The Jetstream uses a skinned version of the standard Honeycomb browser. Although similar, in my opinion, I like the looks of the Jetstream browser better than the standard implementation found on the Galaxy Tab. One omission on the Jetstream browser that Google+ users will notice is that unlike the GT10.1 honeycomb browser, you cannot view your Google+ stream within the browser. I was notified that if I wanted to do this, I would need to download Chrome. Google+ streams can still be viewed from within the Google+ application.
Market:
Netflix is available without side loading on the Jetstream. That aside, the movies tab normally found on the market, as well as the Google videos application are not currently available on the Jetstream. This may be due to the Jetstream running only Honeycomb 3.1, or may also be affected by both the HTC Watch and AT&T Movies applications being installed on the device. The “Movies” application pre-installed on the device is different in that it provides a “rental subscription” type of service where you purchase a specified amount of credits per month to use on movie rentals. For comparison sake, the GT10.1 does include both the Samsung Media Hub as well as the Google Videos application. Verizon also includes a $25 voucher to try the service out.

Memory configuration
Each device comes with 32G built in storage. Unlike the GT10.1, however, the Jetstream can be expanded VIA Micro SD to provide up to an extra 32GB of storage. The Jetstream also splits the memory in half and provides 16G for applications and 16G as storage. I personally like the storage setup on the GT10.1 better, allowing the entire 32GB to be used as a whole.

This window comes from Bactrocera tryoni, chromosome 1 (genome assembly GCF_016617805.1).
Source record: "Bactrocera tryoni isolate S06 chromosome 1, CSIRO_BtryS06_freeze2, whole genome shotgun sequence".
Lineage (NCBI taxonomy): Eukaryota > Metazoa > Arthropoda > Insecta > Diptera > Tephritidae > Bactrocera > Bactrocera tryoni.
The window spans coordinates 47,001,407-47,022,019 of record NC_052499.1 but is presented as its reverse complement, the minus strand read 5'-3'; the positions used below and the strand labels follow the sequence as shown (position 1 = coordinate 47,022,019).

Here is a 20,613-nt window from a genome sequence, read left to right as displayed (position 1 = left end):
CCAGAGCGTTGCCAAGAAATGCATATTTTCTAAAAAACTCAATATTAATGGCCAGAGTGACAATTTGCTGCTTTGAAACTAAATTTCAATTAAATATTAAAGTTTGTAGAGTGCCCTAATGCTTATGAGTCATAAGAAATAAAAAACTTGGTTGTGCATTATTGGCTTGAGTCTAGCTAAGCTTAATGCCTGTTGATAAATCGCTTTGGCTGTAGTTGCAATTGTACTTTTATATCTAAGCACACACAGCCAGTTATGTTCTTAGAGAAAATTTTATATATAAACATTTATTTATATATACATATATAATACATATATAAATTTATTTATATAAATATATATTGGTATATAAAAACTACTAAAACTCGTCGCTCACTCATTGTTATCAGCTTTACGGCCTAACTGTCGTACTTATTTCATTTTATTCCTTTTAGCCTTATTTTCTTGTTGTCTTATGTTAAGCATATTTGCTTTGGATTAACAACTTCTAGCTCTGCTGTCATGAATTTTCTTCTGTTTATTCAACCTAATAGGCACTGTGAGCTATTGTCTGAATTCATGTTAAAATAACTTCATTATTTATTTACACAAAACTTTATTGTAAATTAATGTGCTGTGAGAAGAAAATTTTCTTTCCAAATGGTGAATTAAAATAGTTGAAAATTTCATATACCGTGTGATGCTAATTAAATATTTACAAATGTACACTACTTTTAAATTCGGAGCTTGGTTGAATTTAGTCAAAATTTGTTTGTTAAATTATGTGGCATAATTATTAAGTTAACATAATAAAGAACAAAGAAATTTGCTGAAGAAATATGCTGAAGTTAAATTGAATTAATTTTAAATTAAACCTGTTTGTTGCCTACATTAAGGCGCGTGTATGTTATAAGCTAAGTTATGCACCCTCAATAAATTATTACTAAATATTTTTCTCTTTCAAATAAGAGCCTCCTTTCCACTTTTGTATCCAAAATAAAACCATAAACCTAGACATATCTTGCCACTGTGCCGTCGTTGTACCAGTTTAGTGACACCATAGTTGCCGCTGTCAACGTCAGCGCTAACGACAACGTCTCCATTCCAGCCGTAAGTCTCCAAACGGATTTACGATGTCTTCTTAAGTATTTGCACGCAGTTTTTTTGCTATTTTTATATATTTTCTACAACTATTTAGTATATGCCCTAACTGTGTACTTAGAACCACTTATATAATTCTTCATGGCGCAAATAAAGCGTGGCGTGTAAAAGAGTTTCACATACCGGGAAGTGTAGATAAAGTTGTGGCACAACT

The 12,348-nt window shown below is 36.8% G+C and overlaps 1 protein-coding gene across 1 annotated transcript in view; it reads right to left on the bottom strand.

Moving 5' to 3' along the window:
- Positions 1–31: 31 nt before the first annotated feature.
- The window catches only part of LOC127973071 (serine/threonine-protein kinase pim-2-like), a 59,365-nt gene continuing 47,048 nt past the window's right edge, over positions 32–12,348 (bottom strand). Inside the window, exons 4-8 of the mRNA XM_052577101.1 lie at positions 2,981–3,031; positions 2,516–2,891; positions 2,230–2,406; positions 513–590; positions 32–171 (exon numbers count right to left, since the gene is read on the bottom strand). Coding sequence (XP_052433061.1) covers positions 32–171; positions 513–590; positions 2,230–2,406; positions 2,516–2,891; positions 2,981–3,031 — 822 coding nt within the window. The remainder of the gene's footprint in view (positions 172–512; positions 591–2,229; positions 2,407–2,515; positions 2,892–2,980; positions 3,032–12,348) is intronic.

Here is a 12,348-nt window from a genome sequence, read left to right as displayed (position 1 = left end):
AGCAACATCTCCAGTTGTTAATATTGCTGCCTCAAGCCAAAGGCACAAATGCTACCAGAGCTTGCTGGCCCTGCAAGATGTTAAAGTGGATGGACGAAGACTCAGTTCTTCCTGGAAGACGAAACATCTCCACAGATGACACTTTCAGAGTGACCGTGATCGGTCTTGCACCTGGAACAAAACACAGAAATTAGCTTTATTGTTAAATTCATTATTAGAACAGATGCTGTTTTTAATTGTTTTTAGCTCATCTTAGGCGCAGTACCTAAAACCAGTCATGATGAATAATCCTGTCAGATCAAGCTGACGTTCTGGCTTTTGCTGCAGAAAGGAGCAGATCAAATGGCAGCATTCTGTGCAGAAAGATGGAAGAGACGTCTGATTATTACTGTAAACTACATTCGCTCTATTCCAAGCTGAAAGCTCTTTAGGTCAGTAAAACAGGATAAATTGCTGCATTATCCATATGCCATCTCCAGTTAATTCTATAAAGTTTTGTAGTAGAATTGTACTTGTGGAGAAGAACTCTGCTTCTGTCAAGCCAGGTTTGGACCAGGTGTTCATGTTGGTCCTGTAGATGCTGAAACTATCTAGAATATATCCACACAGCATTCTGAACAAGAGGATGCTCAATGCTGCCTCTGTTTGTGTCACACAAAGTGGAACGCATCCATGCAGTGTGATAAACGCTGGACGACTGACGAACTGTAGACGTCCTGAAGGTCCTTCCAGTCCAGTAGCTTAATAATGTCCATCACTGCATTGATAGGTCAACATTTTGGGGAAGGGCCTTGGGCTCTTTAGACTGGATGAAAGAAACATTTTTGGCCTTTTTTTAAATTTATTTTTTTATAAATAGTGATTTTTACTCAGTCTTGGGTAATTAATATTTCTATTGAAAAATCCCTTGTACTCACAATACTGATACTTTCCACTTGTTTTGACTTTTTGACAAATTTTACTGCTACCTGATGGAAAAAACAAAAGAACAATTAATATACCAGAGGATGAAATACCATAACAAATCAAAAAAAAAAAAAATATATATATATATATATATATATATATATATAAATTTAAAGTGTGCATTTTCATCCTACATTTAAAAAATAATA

Video & Audio:
Although I am not a big fan of cameras on tablet devices, I have to give a nod to the full 1080P video recording capabilities of the Jetstream. Videos look clean and clear without any loss in quality or jaggies. As with other mobile devices, sound recording is limited to the included microphone, although both devices do an admirable job of pulling audio.
Both devices have great speakers, however, when you plug in a nice pair of headphones, HTC once again adds the SRS audio enhancements to the Jetstream that really makes the audio a cut above the Galaxy Tab 10.1.

Value:
The Jetstream sells through AT&T for $849 off contract and $699 on a 2 year contract with a minimum $35/month data plan for 3 gigabytes of data. Your allotment of data cannot be used as a Wi-Fi hotspot for other devices through the Jetstream. Although you save $150 on a 2 year contract, the early termination fee is $325, decreasing by $10 a month. The subsidy of only $150 seems a little extreme to justify a $325 ETF.
The Galaxy Tab 10.1 sells through Verizon for $729 off contract and $599 on a 2 year contract. Data plans start at $30 for 2 gigabytes of data, $50 for 5, and $80 for 10. The difference with Verizon is that you can use your included data allowance to use the tablet as a Wi-Fi hotpot device for other devices.
If prices for the hardware were the same at $729 off contract, $599 on contract, I would give the nod to the Jetstream. Although a bit thicker and heavier, I really enjoyed having the Sense UI on the tablet. Even with Verizons 4G LTE service having a much larger installed area, for most applications, AT&Ts HSPA+ service will suffice until their LTE service arrives.